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“Rise: How A House Built A Family,” Cara Brookins
Tuesday, February 28, 2017 at 6:00 p.m. (Sturgis Hall) *Book signing to follow
– After escaping an abusive marriage, Cara Brookins of Central Arkansas had four children to provide for and no one to turn to but herself. In desperate need of a home, but without the means to buy one, she decided to build one. Equipped only with YouTube instructional videos and a small bank loan, Brookins built her own house from the foundation up with a work crew made up of her four children. With no experience nailing together anything bigger than a bookshelf, she and her kids poured concrete, framed the walls and laid bricks for their two story, five bedroom house. Rise is a memoir that traces one family’s rise from battered victims to stronger, better versions of themselves. Join Cara and her family as they discuss their inspirational do-it-yourself project.
Friday, March 3, 2017 at 12:00 noon (Sturgis Hall)
– Robin Ferriby is a Scholar in Residence with the Center on Community Philanthropy at the Clinton School of Public Service. He is vice president of Philanthropic Services for the Community Foundation for Southeast Michigan and a vice president of the Foundation for Detroit’s Future, an organization that administers and oversees the “Grand Bargain” that resulted in Detroit’s exit from bankruptcy. Ferriby graduated from the University of Detroit School of Law and holds an undergraduate degree from Michigan State University. Today, his philanthropic leadership at the Community Foundation for Southeast Michigan includes responsibility over new gifts, donor stewardship, professional advisor relationships, new market and product development, philanthropic planning for individuals, families and businesses, and foundation relationships.
“Indentured: The Inside Story of the Rebellion Against the NCAA,” Joe Nocera
Tuesday, March 7, 2017 at 12:00 noon (Sturgis Hall) *Book signing to follow
– In the four years since Joe Nocera wrote a controversial New York Times column on the subject of student-athletes, the National Collegiate Athletic Association (NCAA) has come under fire. Fans have begun to realize that the athletes involved in the two biggest college sports, men’s basketball and football, are little more than indentured servants. For about 5 percent of top-division players, college ends with a golden ticket to the NFL or the NBA. But what about the overwhelming majority who never turn pro? They don’t earn a dime from the estimated $13 billion generated annually by college sports. Indentured tells the story of a loose-knit group of rebels who decided to fight the hypocrisy of the NCAA.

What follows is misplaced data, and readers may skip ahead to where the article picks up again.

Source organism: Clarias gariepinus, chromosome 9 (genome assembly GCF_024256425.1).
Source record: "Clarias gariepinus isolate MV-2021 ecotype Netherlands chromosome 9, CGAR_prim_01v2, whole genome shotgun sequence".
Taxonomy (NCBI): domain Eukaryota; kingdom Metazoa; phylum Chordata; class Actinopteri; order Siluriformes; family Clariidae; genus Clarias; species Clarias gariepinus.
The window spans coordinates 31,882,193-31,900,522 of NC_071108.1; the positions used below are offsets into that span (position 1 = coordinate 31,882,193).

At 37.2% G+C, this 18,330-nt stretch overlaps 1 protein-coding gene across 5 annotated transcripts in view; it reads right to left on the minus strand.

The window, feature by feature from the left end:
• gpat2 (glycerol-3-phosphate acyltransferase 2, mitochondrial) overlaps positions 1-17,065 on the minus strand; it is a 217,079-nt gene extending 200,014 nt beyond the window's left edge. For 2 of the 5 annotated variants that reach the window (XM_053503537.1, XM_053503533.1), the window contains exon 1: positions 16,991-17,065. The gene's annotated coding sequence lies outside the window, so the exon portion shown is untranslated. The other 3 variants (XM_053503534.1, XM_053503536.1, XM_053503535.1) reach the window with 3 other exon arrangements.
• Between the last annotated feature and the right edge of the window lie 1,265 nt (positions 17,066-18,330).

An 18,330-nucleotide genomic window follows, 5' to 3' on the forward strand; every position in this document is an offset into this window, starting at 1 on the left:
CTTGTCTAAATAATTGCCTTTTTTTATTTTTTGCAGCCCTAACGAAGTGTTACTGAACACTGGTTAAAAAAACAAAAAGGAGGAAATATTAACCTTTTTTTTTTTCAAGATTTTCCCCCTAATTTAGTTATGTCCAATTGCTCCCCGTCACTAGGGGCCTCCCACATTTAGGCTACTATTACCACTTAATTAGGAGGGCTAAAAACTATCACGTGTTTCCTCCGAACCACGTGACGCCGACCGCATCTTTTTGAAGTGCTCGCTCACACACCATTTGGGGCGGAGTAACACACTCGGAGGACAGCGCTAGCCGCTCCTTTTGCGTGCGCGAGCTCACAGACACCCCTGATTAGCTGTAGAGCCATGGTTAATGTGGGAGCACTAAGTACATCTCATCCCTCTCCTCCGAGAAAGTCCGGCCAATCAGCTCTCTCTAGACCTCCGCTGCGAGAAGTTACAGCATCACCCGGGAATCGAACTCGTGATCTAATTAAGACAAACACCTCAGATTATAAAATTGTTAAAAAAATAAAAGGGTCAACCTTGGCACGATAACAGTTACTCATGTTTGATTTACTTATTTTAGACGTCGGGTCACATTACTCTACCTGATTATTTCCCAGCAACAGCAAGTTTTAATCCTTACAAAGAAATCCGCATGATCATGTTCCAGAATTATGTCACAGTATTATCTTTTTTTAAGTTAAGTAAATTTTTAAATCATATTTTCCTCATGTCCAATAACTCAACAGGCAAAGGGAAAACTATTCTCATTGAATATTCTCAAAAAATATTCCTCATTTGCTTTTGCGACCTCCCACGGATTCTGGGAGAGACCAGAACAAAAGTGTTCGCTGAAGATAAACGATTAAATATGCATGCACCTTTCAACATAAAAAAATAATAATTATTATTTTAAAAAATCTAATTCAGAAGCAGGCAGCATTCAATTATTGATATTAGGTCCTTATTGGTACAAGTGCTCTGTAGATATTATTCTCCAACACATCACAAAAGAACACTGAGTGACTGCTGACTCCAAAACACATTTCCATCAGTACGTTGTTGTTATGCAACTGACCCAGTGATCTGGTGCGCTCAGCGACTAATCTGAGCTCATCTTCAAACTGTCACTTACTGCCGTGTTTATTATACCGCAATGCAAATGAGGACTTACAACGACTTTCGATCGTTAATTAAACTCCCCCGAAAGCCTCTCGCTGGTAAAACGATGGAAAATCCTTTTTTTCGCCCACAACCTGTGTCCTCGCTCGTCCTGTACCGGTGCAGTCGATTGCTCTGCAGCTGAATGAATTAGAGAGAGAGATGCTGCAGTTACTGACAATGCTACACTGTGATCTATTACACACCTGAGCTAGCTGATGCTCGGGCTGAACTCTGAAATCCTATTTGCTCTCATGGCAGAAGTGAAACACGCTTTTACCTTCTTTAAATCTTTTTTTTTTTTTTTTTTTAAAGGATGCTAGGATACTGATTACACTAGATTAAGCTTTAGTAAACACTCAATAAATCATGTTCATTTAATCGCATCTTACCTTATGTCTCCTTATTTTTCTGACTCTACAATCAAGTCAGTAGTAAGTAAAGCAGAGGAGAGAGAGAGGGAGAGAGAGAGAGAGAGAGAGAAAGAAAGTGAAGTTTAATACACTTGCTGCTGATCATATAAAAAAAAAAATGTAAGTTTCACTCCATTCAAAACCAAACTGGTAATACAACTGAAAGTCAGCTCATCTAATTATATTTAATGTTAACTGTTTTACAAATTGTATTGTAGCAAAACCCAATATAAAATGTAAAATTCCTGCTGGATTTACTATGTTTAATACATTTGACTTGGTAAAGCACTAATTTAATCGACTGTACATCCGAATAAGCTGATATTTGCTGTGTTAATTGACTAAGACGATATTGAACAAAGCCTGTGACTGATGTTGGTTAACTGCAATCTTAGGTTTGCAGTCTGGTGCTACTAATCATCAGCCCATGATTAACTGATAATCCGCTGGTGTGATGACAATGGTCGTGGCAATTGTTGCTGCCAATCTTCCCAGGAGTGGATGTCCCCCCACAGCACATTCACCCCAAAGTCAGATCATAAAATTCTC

“20th Anniversary of ARKids First”
Thursday, March 9, 2017 at 12:00 noon (Sturgis Hall)
– In 1997, nearly one in four Arkansas children was uninsured. Twenty years later, we’ve reversed that trend in large parts to landmark legislation that created ARKids First. Join us for a discussion about the impact of this game-changing public health program for children. Learn more about the history of the program and hear from local and national child health experts, including the Georgetown University Center for Children and Families.
“The Dust of Kandahar: A Diplomat Among Warriors in Afghanistan,” Jonathan Addleton
Friday, March 10, 2017 at 12:00 p.m. (Sturgis Hall) *Book signing to follow
– The Dust of Kandahar provides a personal account of one diplomat’s year of service in America’s longest war. Ambassador Jonathan Addleton movingly describes the everyday human drama of the American soldiers, local tribal dignitaries, government officials, and religious leaders he interacted and worked with in southern Afghanistan. Addleton was born and raised in Pakistan. A five-time USAID mission director, he has also served as U.S. ambassador to Mongolia; USAID representative to the European Union; and U.S. Senior Civilian Representative (SCR) to southern Afghanistan.
“Latino Leadership and the Cinco de Mayo in the American West”
Thursday, March 16, 2017 at 6:00 p.m. (Sturgis Hall) *Book signing to follow
– While millions of people across the USA celebrate the Cinco de Mayo, very few know that this was begun by Latinos in California, Nevada, and Oregon as part of the Latino experience of the American Civil War in the Far West. This presentation will explain why the Cinco de Mayo is so widely celebrated in the US, and why it is not so celebrated in Mexico. David E. Hayes-Bautista is currently distinguished professor of medicine and director of the Center for the Study of Latino Health and Culture at the David Geffen School of Medicine at UCLA. He graduated from U.C. Berkeley, and completed his doctoral work in Basic Sciences at the University of California Medical Center, San Francisco. He served on the faculty at the School of Public Health at U.C. Berkeley until 1987, when he took his current position at UCLA. His research on the Latino Epidemiological Paradox led him to analyze linkages between culture, behavior, and health outcomes. This program is in partnership with UAMS Center for Diversity Affairs, UAMS Translational Research Institute, UAMS College of Pharmacy, Arkansas Center for Health Disparities League, League of United Latin American Citizens, and UALR Joel E. Anderson Institute on Race and Ethnicity.